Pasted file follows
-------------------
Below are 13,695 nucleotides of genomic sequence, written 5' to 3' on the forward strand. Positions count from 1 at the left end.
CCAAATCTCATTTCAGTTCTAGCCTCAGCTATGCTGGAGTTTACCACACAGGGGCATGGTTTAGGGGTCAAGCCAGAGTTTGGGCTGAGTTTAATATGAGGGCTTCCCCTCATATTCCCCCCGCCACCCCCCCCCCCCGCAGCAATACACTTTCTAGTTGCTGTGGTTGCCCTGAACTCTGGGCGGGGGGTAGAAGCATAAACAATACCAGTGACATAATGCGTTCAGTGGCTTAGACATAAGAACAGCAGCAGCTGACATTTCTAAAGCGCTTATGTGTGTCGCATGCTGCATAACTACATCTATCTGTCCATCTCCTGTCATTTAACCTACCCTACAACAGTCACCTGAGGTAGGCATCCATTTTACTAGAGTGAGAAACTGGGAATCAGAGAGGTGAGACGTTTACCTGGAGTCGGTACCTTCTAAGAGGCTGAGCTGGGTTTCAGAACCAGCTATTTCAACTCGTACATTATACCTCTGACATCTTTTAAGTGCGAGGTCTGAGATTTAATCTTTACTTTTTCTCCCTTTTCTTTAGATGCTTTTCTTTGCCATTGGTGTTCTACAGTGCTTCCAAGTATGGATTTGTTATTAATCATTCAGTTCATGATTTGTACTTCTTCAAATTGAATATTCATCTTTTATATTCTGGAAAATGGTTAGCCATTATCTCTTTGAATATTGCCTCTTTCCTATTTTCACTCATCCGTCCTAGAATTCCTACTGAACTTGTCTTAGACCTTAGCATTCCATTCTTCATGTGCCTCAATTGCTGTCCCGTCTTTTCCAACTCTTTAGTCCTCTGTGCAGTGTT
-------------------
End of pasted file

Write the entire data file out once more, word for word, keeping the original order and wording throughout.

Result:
Below are 13,695 nucleotides of genomic sequence, written 5' to 3' on the forward strand. Positions count from 1 at the left end.
CCAAATCTCATTTCAGTTCTAGCCTCAGCTATGCTGGAGTTTACCACACAGGGGCATGGTTTAGGGGTCAAGCCAGAGTTTGGGCTGAGTTTAATATGAGGGCTTCCCCTCATATTCCCCCCGCCACCCCCCCCCCCCGCAGCAATACACTTTCTAGTTGCTGTGGTTGCCCTGAACTCTGGGCGGGGGGTAGAAGCATAAACAATACCAGTGACATAATGCGTTCAGTGGCTTAGACATAAGAACAGCAGCAGCTGACATTTCTAAAGCGCTTATGTGTGTCGCATGCTGCATAACTACATCTATCTGTCCATCTCCTGTCATTTAACCTACCCTACAACAGTCACCTGAGGTAGGCATCCATTTTACTAGAGTGAGAAACTGGGAATCAGAGAGGTGAGACGTTTACCTGGAGTCGGTACCTTCTAAGAGGCTGAGCTGGGTTTCAGAACCAGCTATTTCAACTCGTACATTATACCTCTGACATCTTTTAAGTGCGAGGTCTGAGATTTAATCTTTACTTTTTCTCCCTTTTCTTTAGATGCTTTTCTTTGCCATTGGTGTTCTACAGTGCTTCCAAGTATGGATTTGTTATTAATCATTCAGTTCATGATTTGTACTTCTTCAAATTGAATATTCATCTTTTATATTCTGGAAAATGGTTAGCCATTATCTCTTTGAATATTGCCTCTTTCCTATTTTCACTCATCCGTCCTAGAATTCCTACTGAACTTGTCTTAGACCTTAGCATTCCATTCTTCATGTGCCTCAATTGCTGTCCCGTCTTTTCCAACTCTTTAGTCCTCTGTGCAGTGTT